http://news.bbc.co.uk/1/hi/education/4493260.stm

Janet Downs's picture
Wed, 25/04/2012 - 07:11

Ben - thank you for the link to John Bald's blog. I found "Phonics, Reading and Language Development - a note from a parent, and serendipity" particularly interesting. It highlighted the way that pronouncing words needs more than phonic awareness - there are questions are stress for example (eg "catastrophe" and "catastrophic") which can't be solved by sounding out the word alone.

English is not a phonetically regular language - decoding is a valuable tool but reading is more than that.

Janet Downs's picture
Wed, 25/04/2012 - 07:17

Ben - finally, thank you for asking the question that was contained in the first post. However, you are mixing up evidence of demand for the free lessons (which were only free for the first term) with demand for the free school. The form to access the free lessons was the same one as the form for registering interest in the free school. The free reading lessons, therefore, could be viewed as an inducement to complete forms which would then be used to show "demand" for something else.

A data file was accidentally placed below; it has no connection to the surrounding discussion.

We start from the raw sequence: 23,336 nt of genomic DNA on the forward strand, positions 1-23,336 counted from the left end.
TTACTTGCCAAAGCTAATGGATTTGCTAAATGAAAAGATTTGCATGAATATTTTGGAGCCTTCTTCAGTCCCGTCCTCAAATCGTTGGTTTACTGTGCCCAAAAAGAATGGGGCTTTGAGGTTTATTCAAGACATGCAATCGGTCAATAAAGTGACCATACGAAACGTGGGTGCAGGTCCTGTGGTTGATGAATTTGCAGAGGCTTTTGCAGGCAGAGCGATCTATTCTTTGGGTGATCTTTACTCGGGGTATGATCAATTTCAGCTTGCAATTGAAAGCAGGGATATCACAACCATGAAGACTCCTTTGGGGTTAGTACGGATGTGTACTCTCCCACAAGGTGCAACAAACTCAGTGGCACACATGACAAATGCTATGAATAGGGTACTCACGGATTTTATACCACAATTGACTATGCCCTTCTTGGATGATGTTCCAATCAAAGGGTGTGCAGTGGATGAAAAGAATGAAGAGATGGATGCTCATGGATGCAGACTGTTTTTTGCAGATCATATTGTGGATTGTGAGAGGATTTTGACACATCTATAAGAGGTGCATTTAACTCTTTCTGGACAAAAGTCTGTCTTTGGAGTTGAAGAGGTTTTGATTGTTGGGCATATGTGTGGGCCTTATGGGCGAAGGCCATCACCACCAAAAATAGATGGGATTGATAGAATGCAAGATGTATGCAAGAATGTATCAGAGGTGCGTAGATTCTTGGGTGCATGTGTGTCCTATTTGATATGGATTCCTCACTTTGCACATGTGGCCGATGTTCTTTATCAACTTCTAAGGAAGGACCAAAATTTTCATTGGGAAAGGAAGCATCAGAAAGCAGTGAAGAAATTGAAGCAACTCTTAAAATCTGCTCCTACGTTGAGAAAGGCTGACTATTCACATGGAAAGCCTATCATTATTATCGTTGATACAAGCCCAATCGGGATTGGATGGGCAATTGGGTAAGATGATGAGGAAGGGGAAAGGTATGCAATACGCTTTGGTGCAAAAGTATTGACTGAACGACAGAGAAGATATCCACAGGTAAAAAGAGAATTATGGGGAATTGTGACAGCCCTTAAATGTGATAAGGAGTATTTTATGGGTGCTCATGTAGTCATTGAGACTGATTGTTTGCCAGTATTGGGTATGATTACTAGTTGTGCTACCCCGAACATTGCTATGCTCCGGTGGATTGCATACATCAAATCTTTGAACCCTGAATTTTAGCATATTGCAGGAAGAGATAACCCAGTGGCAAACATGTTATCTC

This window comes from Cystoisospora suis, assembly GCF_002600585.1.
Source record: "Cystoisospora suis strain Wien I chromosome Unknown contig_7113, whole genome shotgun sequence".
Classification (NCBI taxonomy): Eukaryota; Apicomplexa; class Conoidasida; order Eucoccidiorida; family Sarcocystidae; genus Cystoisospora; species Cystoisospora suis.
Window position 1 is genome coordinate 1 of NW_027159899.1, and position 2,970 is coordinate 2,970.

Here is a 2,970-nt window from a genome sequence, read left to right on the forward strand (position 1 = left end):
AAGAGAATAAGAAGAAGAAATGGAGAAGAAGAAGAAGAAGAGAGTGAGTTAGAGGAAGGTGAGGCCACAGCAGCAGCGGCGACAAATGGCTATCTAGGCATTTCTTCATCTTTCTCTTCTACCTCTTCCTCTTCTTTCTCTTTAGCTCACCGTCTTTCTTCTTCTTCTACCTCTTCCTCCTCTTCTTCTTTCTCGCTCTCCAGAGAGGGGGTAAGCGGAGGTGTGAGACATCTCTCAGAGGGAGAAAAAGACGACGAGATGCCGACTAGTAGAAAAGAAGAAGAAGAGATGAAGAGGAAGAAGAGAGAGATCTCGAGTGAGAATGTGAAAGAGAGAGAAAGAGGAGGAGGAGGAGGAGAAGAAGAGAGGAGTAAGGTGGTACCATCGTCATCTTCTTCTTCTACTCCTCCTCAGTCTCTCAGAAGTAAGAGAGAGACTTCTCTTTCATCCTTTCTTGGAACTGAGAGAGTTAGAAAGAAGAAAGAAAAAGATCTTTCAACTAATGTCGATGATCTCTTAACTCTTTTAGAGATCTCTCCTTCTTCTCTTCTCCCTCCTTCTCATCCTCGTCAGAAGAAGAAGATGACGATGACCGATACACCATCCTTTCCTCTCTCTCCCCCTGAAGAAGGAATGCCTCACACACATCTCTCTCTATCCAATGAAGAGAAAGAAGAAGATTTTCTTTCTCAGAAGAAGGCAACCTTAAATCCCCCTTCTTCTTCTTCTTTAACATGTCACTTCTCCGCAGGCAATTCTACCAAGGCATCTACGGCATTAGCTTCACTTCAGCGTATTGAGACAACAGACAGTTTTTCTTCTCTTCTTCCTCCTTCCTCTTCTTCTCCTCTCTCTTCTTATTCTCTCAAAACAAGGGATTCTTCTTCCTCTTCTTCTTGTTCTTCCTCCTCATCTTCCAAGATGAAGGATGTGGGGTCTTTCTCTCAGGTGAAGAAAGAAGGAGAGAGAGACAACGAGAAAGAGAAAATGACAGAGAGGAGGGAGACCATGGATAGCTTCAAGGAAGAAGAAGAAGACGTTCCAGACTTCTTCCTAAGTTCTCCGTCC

As was made clear in the original post, this ploy is not without precedent. A proposed STEM academy offered an I-Pad prize as an inducement to complete expressions of interest forms. It was this that prompted Baroness Walmsley to ask her question about such inducements in the Lords. She expressed regret that the Academies Bill had not contained a clause saying that evidence of demand for free schools should be collected by a disinterested third party. I would support that.

Ricky-Tarr's picture
Wed, 25/04/2012 - 13:26

Janet

What do you make of this?

http://www.readingrockets.org/article/12624/

Rebecca Hanson's picture
Sun, 26/05/2013 - 14:50

Hmmm
It's opening.
http://phoenixfreeschool.org.uk
What was it 14 TV companies vying for rights to create a documentary about the opening?
Or does my memory mislead me?

Rebecca Hanson's picture
Sun, 26/05/2013 - 14:54

Ricky I notice that you said you'd seen that Tom has an MA in education. Please can you tell us where you saw that?